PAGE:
Birthright or wrong

Damon's picture

Yeah it was my birthday on the 10th. I finally made it to 16. However I will be a senior next year after fighting all my school years to hold my place being one year younger than the rest of the kids in my class. I hate to admit to anyone that I am 16 because people always think I am older because of how tall I am. Jerry had mentioned in one of his entries that I was born in Bristol England and that's true. My dad was stationed at the American Consul Office in London but we lived in Bristol which is quite a long distance. I went to a private school in Bristol and their classes were excellerated so when we moved to The U.S. I skipped a grade in school. I was supposed to be in the fifth grade but they put me in the sixth grade.
I remember at the time that I really didn't want to skip a grade because it meant working just that much harder. It would have been nice to have one year to just take it easy.
Though my parents were American, you seem to learn your language from school and I do have a little English accent, or so I have been told.
It is enough that people always ask me how long I have been in the United States. I tell them five years because it is too hard to explain that I am actually an American with my first five years of schooling in the UK.
Strangely, Jerry's mom was from Ealing, which is a town on the western outskirts of London.
It's funny how little coincidences seem to follow you around all the time. People always say "well, it's a global world."
I agree but when you live in Wyoming it somehow doesn't seem all that global.
So, my birthday was last Sunday and Jerry and his dad came and two of the ladies from the old coffee shop who now work with us at the retirement community came as well.
Mom had purchased a new gas grill the weekend before and we had a little bar-BQ on the patio, nothing big.
Once my dad had finished his duties in the UK, they started talking about moving back to the U.S. I was really unhappy about that because all I had ever known was my British friends and my home in Bristol.
Little did I know just how difficult it was really going to be to start all over again in the U.S. I mean think back a few years to the sixth grade and remember how kids that moved here from some other country were so weird to you. Here I was with a bleedin' British accent in an elementary school in Los Angeles. They teased me not only for being tall but for what they called "sissy talk." Why do Americans think the Brits sound like sissies?
Even the teachers were constantly trying to get me to mispronounce words in the American tradition so I would fit in.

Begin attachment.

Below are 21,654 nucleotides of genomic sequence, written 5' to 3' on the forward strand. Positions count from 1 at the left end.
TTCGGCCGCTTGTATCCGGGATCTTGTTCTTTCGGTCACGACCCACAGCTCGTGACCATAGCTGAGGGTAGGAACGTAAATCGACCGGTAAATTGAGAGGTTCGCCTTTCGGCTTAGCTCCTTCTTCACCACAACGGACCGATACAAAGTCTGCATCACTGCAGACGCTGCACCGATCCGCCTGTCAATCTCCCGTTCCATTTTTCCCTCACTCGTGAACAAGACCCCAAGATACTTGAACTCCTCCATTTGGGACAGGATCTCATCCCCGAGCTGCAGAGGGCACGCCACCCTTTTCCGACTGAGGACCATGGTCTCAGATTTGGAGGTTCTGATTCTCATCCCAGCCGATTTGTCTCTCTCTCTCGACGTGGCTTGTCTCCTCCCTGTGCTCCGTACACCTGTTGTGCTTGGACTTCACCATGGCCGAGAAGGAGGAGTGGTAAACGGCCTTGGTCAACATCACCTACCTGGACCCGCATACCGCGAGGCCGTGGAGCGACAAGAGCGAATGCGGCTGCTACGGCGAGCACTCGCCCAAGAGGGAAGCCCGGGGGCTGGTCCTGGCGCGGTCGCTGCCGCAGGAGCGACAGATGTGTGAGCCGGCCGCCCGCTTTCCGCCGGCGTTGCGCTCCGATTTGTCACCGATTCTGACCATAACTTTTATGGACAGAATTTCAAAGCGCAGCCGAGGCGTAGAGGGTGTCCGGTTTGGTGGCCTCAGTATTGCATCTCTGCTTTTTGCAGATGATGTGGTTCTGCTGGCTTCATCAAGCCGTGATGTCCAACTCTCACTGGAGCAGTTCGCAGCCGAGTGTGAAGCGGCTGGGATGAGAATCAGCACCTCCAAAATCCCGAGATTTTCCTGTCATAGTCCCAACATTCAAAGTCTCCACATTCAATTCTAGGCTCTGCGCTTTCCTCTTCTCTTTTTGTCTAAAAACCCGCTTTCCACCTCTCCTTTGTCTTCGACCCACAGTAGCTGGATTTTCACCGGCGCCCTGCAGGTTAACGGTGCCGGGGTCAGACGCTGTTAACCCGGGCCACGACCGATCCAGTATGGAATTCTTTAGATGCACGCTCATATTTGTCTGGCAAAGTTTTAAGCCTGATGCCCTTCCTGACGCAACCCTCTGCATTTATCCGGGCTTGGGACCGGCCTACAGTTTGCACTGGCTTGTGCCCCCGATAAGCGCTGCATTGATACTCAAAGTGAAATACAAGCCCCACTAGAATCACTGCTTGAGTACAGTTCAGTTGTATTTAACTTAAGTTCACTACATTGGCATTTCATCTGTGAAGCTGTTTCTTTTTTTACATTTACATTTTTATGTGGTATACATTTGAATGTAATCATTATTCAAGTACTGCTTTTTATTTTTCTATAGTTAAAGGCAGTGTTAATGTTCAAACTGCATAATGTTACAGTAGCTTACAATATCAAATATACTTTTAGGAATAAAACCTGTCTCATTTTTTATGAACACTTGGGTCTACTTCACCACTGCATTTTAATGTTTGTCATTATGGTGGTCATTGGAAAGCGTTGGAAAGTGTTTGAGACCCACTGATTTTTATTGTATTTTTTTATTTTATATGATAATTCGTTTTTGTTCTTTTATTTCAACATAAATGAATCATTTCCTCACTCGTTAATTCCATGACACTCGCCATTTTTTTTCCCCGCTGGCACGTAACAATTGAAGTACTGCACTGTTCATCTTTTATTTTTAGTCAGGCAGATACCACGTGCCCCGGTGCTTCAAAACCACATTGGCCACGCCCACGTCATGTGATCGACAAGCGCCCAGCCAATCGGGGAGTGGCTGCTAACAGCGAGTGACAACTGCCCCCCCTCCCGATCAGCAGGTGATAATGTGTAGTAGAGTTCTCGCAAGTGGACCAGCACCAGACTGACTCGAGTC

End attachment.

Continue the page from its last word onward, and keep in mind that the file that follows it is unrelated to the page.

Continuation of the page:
"That's not your Mootha, it's your Mother. It's not telephoan, it's telephone. And we do not que up for recess we line up."
In England, to check something off, like to put a mark by it, is called ticking it off. That got a big laugh.
"Should I just tick off all the classes I want to take then?"
"No Damon, you check them off."
"Oh, OK."
I had vaguely heard my parents use such strange American words but I just figured they were old and didn't know any better.
In England there are so many different dialects too. They try to teach "Queen's English" to the kids in school but in places like Liverpool kids have a much more colorful language known as cockney and say things like "get off me bleedin' back before I knock ye on ya arse."
Words like color are spelled with a "U", colour. So I was constantly mispelling words in school here. There is also no "Z" in British English. The letter is called ZED and is not used unless an American-English word is spelled. Thus the word "recognize" is spelled "recognise" in Britain.
When it came time to read aloud in front of the class, kids were always saying "I can't understand what he's saying miss Jones!"
I had only one teacher who had also taught in England and defended me, telling the class that I was probably pronouncing the words more correctly than they were. "After all we do speak English here and he IS from England."
My boss told me to just wait until I was having an interview with a big corporation someday. They would see my accent as an asset instead of a hindrance. HRmmm, maybe.


Lol-taire's picture

"get off me bleedin' back

"get off me bleedin' back before I knock ye on ya arse."

Oh my days that made me laugh- I don't think anyone's talked like that since Dick van Dyke stubbed his toe. Maybe they do up north (equally not).

People from Liverpool are scouse, cockney is east London. Not many people talk with a cockney accect so much nowadays, or at least like it's changing. My dad does when he's angry though.
How people sound in East London:

I speak with recieved pronounciation, that sometimes does the hideous posh girl slide into mockney/ estuary when I don't want it too.

And there's a z in zebra (aka a zeb-ra, not a zee-bra), lethal bizzle and magazine.

Oh and happy birthday!

5thstory's picture

Keep the accent and the

Keep the accent and the spelling and the expressions. Believe me, english accent is a huge advantage laborally, and it is, actually, 1000 times cuter/hotter than the american accent.

" . . . The sun does not shine upon this fair earth to meet frowning eyes, depend upon it." Charles Dickens

yesac's picture

hah! i totally understand

hah! i totally understand just how you feel! your accent is awesome, I love british accent, I'd love to get mine back, but its all gone now =(
all through pre-school to highschool my schools followed the brit system, when i got to uni, i was soooo confused when it came to spelling and saying words. Like when i say rubbish bin, they go "what, its trash can"